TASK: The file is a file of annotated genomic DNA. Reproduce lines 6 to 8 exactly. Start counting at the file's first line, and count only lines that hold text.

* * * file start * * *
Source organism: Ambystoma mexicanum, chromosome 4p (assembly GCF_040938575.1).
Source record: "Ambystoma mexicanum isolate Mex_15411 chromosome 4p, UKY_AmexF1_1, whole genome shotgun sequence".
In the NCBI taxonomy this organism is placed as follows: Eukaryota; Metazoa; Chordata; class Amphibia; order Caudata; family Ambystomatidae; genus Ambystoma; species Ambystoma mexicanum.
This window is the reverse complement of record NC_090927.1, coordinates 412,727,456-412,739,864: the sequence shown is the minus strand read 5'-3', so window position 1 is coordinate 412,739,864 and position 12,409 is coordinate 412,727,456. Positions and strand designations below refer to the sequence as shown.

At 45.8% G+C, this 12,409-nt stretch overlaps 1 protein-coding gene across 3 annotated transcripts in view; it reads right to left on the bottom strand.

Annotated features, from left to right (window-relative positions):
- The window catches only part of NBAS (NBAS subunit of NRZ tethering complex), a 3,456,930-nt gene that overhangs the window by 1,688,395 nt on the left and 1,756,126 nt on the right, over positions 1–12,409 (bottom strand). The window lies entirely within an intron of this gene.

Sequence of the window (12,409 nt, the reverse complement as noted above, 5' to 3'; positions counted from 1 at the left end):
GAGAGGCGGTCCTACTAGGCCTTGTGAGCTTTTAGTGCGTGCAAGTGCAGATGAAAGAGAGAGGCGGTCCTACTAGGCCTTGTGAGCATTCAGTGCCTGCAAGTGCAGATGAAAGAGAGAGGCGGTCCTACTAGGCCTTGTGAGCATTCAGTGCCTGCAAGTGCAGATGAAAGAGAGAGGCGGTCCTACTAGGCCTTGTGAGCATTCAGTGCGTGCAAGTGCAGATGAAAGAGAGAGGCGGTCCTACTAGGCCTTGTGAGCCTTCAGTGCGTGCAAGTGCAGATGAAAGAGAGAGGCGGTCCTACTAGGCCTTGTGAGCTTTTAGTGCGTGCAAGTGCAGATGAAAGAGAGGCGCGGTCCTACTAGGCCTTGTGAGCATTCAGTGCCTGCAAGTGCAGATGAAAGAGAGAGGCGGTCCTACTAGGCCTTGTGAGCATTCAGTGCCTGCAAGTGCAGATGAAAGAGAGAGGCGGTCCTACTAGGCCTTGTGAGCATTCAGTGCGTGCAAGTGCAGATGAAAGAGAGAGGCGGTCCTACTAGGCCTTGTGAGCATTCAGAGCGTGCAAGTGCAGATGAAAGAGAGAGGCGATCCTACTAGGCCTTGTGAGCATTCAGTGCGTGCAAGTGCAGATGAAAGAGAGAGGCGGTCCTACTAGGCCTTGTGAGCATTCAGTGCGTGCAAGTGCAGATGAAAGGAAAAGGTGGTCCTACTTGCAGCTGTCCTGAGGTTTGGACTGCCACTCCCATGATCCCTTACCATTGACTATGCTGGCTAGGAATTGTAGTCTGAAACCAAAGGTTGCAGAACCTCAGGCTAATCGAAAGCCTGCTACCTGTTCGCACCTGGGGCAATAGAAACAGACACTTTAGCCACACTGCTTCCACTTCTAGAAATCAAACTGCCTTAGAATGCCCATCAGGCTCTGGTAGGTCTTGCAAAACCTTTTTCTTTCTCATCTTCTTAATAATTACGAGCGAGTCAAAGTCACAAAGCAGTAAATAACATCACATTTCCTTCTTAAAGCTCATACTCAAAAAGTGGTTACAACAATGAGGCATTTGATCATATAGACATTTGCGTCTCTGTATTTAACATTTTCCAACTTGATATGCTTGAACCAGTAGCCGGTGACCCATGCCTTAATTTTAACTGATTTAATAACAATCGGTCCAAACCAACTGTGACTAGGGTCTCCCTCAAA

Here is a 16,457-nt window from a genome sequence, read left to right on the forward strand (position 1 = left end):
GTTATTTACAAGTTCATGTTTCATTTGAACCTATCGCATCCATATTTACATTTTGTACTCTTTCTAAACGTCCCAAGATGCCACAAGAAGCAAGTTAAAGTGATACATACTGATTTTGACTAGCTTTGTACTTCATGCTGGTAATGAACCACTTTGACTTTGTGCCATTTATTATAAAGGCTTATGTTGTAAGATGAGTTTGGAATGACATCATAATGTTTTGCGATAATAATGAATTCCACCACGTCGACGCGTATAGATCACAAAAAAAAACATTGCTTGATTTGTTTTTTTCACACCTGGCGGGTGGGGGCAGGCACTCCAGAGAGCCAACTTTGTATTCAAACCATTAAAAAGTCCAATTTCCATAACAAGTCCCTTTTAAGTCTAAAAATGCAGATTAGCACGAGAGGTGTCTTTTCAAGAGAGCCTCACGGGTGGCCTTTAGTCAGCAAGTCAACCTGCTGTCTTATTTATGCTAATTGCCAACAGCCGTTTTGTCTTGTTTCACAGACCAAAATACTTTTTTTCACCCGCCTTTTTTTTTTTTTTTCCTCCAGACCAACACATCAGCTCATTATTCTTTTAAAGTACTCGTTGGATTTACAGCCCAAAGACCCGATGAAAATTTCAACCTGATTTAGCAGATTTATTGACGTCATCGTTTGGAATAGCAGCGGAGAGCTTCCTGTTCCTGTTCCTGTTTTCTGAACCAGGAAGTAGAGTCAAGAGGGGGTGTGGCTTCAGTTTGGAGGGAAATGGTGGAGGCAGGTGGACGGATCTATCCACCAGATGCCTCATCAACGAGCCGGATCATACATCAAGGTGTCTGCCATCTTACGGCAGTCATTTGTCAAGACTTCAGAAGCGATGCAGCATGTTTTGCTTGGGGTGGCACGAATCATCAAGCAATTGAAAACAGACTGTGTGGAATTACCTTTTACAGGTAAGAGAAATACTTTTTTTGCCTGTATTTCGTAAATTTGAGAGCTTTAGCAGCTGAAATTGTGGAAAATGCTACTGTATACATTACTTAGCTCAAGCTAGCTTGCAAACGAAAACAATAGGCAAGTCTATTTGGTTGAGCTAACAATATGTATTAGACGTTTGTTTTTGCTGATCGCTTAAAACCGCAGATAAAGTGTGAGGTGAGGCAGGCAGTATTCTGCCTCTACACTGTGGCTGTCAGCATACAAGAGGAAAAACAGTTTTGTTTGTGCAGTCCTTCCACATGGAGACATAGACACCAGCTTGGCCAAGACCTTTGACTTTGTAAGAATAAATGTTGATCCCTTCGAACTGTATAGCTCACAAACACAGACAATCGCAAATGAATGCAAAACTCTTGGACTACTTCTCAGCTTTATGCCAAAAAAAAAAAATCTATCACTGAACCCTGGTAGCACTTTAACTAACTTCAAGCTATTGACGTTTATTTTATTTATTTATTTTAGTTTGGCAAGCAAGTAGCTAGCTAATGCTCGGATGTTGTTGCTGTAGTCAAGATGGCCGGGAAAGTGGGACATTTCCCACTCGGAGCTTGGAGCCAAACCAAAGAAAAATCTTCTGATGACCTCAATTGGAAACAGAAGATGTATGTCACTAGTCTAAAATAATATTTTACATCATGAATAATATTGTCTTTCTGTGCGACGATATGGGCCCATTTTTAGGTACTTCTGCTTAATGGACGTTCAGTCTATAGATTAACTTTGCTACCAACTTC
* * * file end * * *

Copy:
Annotated features, from left to right (window-relative positions):
- The window catches only part of NBAS (NBAS subunit of NRZ tethering complex), a 3,456,930-nt gene that overhangs the window by 1,688,395 nt on the left and 1,756,126 nt on the right, over positions 1–12,409 (bottom strand). The window lies entirely within an intron of this gene.

Sequence of the window (12,409 nt, the reverse complement as noted above, 5' to 3'; positions counted from 1 at the left end):